Sport is always looking at ways to eradicate mistakes and remove controversy in the process. Ever since technology has been made available, sport has fully utilised it with cricket one of the first to really benefit. After eighteen months of development, Channel 4 used Hawk-Eye in their coverage of the Ashes. What originally started as a way to enhance the cricket viewing experience; the third umpire soon became a fundamental part of how the game was officiated. Due to the success of Hawkeye, the Decision Review System was introduced in Cricket with Tennis shortly following suit.
Rugby on the other hand has gone for a more traditional approach and utilised the television match official (TMO). Whilst this has largely worked for the good of the game; there has been occasions where the TMO has been brought into question. This has never been more prominent than the recent Premiership final between Northampton Saints and Saracens. Nigel Wray, owner of Saracens, labelled the TMO process “a shambles” after a key decision went against his team. The IRB is now conducting a global trial of the TMO, which comes to an end in August, with the governing body also under pressure to review the scope of the system and critics arguing that it brings too many stoppages in play.
Hawkeye have seen an opportunity and have held talks with the International Rugby Board about providing a replacement to the controversial television match official system ahead of the 2015 World Cup.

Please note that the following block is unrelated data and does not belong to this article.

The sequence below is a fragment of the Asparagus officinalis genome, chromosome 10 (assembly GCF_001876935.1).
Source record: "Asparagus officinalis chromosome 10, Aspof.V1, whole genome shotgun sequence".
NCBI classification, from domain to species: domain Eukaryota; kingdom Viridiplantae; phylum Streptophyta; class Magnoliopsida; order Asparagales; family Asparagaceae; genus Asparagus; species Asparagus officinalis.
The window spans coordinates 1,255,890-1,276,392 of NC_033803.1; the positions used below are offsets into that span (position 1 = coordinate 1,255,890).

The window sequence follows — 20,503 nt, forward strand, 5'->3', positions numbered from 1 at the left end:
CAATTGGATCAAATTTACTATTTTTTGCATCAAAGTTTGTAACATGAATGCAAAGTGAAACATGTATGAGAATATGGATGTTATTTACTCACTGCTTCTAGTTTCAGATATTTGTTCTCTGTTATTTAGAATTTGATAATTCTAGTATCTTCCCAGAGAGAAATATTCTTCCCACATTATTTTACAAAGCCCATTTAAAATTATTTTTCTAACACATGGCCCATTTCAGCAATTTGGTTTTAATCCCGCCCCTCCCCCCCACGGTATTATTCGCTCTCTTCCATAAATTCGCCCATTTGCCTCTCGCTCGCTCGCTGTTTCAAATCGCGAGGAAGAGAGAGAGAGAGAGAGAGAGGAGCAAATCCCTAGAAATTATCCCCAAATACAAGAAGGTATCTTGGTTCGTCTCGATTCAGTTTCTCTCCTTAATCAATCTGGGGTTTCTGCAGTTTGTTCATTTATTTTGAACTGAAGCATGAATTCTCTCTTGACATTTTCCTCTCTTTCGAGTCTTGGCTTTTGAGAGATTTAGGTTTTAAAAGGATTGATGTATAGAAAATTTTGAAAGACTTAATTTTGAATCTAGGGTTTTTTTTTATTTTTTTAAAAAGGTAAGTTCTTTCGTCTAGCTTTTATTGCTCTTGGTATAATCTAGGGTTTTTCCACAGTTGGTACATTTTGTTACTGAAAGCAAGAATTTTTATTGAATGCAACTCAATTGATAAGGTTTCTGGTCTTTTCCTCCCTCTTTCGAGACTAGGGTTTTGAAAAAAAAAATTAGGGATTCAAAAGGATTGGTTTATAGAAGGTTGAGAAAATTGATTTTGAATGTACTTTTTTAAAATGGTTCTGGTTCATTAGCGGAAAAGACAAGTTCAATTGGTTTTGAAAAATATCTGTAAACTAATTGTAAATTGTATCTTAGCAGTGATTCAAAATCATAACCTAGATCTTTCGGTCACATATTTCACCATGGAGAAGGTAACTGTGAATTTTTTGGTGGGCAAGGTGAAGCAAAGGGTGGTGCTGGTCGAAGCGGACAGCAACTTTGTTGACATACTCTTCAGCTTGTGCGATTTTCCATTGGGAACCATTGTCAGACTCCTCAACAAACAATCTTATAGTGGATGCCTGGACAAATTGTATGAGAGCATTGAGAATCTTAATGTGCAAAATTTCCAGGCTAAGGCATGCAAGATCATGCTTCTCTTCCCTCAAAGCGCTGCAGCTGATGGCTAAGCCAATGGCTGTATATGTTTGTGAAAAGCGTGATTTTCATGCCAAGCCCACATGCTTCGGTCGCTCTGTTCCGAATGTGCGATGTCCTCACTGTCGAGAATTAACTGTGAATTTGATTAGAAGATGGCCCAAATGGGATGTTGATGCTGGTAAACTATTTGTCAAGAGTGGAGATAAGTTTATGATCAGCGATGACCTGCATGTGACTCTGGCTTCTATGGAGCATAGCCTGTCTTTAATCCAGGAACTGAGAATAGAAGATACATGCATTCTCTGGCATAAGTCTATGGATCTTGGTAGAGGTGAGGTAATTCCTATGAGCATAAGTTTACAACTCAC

With such uncertainty surrounding the future of sports technology, how confident are brands in associating themselves with it in a sponsorship context?
In international cricket, we see the likes of Emirates Airline extending their respective ICC Umpire sponsorship rights into the third umpire review system. And you can see why. The review system has fast become one of the most anticipated and exciting areas of the game with a stadium and television audience glued to the big screen for the third umpire’s verdict. Through the Emirates logo being visible on the big screen, the global airline benefits from widespread brand exposure during key stages of a match. This is also the case in Tennis where Rolex have become synonymous with the tennis review system since the challenge process was introduced in 2006.
So why are established brands not willing to use the rugby TMO system as an extended part of their sponsorship rights package? Furthermore, why is the TMO not being utilised by brands in the same way as with other sports? Interestingly enough, Emirates are also a sponsor of the IRB referees but you don’t see them associated with the TMO process as they are with third umpire in cricket.
Maybe Hawk-Eye is perceived generally as a more trusted, impartial platform for brands to associate themselves with? It is perceived more as technological fact which is less susceptible to criticism and contentious attention.
The TMO on the other hand is maybe seen more as human opinion and there are many variables, such as camera angles, that are inconsistent and questionable. It is therefore understandable that brands are reluctant to associate themselves which something that many perceive as unreliable and untrustworthy.
It will be interesting to see how technology evolves with sport both in a performance and sponsorship sense.
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